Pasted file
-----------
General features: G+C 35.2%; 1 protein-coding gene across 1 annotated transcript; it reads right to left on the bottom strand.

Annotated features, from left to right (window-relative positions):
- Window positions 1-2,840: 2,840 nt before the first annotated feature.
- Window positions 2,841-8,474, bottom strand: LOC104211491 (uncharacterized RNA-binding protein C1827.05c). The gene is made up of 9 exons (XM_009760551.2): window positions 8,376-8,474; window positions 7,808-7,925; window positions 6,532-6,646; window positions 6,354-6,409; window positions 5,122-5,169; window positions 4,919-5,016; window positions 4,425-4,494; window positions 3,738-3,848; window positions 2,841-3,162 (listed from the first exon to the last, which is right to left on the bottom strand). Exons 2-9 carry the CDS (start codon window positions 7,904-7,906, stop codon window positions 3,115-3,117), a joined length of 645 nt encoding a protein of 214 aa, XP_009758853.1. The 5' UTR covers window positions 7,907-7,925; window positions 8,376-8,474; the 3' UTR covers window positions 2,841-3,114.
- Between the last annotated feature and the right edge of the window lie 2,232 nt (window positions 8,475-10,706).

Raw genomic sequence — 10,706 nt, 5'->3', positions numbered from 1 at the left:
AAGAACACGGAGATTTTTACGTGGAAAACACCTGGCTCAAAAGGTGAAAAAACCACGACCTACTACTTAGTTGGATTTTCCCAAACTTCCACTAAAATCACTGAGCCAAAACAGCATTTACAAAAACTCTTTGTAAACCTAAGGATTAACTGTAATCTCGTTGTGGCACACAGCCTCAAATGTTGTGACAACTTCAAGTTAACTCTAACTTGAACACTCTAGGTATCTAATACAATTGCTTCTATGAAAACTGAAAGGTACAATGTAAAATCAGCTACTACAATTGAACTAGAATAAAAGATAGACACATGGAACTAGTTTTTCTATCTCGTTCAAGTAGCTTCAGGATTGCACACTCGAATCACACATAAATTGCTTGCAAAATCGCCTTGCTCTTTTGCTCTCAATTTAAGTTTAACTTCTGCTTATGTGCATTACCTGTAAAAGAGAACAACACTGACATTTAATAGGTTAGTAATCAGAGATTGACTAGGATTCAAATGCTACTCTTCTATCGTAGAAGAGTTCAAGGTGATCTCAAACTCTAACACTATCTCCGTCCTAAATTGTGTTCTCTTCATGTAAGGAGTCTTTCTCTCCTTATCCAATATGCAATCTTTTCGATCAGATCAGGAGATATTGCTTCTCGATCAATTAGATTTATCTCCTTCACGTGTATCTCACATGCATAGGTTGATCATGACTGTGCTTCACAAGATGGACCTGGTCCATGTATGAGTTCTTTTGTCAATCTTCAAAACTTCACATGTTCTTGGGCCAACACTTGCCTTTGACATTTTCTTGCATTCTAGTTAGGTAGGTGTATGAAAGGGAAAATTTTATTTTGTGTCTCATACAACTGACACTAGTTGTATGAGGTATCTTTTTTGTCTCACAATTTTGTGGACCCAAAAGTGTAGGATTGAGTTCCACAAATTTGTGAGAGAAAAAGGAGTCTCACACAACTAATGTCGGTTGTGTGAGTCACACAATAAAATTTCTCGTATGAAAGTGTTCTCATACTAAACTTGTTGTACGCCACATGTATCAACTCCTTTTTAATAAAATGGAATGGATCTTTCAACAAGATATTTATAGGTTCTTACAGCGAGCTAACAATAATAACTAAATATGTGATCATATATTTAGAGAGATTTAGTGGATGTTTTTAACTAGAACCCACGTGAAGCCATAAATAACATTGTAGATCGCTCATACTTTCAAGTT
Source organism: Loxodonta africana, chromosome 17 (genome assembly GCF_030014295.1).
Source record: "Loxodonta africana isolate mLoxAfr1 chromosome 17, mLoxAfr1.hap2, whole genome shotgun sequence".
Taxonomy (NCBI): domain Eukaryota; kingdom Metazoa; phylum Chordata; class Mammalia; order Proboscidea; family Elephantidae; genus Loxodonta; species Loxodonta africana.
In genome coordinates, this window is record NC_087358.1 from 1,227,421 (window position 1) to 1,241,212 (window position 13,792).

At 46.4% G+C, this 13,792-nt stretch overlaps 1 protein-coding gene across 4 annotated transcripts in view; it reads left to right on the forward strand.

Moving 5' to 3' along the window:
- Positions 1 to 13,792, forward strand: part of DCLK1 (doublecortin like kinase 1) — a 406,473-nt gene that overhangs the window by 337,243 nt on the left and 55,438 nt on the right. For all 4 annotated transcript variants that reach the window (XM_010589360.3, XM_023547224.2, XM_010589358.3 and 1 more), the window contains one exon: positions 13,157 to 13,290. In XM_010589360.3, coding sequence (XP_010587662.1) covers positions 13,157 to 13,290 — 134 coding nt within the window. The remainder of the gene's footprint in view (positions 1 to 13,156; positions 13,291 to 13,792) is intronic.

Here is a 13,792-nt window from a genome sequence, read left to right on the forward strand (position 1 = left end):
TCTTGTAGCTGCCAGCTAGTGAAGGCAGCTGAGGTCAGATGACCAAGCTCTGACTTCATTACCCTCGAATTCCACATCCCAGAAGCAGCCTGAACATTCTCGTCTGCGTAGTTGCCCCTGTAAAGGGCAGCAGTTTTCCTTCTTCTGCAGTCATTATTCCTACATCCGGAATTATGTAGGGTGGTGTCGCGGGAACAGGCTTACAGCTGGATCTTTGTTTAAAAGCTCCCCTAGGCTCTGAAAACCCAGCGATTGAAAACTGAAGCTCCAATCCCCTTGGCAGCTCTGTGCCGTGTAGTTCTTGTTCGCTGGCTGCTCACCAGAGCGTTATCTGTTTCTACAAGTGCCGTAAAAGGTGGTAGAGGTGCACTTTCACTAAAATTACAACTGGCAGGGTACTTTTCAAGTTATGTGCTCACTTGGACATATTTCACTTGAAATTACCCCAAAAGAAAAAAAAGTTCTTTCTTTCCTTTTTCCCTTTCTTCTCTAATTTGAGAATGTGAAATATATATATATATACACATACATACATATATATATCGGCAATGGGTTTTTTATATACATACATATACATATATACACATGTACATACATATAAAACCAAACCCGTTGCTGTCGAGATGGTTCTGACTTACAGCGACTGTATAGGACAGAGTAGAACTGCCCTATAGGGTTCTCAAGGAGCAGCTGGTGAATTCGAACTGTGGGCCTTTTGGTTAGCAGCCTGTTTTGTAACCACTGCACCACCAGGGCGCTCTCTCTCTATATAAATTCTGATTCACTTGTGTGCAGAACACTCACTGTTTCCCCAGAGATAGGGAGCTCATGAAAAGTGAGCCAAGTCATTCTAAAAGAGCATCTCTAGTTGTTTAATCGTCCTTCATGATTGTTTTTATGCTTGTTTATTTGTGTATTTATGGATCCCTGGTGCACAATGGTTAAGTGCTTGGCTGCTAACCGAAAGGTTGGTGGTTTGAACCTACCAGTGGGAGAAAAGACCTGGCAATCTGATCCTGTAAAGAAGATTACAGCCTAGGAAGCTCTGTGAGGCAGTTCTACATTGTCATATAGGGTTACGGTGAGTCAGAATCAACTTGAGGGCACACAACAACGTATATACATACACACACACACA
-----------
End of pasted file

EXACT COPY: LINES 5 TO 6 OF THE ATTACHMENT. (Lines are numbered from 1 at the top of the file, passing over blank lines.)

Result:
- Between the last annotated feature and the right edge of the window lie 2,232 nt (window positions 8,475-10,706).

Raw genomic sequence — 10,706 nt, 5'->3', positions numbered from 1 at the left: